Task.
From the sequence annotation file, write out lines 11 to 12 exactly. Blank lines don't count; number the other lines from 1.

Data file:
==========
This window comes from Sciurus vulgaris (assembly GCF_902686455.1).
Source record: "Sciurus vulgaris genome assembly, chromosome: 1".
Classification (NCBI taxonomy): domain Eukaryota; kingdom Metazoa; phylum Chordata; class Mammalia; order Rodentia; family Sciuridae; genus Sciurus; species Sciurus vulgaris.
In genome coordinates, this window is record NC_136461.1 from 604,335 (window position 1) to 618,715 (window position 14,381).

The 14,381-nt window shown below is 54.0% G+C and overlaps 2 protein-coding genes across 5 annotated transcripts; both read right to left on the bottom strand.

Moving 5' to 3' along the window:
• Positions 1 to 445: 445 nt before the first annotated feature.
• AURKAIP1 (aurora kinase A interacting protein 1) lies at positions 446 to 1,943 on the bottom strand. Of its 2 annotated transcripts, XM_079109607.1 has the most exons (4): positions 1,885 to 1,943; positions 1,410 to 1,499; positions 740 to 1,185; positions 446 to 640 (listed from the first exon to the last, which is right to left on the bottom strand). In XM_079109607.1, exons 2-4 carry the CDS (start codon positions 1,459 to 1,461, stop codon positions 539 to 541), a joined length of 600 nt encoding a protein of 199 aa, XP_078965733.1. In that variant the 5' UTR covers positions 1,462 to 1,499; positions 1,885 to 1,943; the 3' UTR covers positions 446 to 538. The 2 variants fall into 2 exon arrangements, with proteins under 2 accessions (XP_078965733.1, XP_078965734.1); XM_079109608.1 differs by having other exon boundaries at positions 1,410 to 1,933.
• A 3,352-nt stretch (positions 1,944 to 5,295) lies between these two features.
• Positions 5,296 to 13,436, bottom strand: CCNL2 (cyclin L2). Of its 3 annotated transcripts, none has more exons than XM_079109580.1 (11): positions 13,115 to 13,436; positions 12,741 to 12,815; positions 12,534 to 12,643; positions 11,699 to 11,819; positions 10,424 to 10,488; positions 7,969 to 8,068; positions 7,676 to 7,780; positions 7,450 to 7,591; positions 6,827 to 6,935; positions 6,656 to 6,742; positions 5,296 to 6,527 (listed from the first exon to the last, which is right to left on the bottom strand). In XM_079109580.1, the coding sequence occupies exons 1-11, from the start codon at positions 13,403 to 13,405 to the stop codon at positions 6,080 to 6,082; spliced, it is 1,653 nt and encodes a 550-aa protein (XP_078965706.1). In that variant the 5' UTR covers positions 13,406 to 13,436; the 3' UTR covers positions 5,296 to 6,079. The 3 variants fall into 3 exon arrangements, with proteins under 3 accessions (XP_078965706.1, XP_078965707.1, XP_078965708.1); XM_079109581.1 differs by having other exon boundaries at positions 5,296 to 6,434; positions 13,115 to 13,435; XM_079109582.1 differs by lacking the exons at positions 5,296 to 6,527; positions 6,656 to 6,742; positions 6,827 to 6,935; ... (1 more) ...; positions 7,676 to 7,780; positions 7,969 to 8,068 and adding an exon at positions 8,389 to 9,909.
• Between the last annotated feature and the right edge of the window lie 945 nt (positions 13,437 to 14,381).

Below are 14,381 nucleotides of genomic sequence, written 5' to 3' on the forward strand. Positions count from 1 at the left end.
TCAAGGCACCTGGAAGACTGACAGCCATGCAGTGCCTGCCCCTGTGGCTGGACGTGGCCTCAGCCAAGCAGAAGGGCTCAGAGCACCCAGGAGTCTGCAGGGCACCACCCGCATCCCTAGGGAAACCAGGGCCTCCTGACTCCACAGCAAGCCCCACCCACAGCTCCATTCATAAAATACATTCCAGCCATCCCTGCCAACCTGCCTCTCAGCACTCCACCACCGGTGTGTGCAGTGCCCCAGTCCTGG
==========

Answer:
• Between the last annotated feature and the right edge of the window lie 945 nt (positions 13,437 to 14,381).

Below are 14,381 nucleotides of genomic sequence, written 5' to 3' on the forward strand. Positions count from 1 at the left end.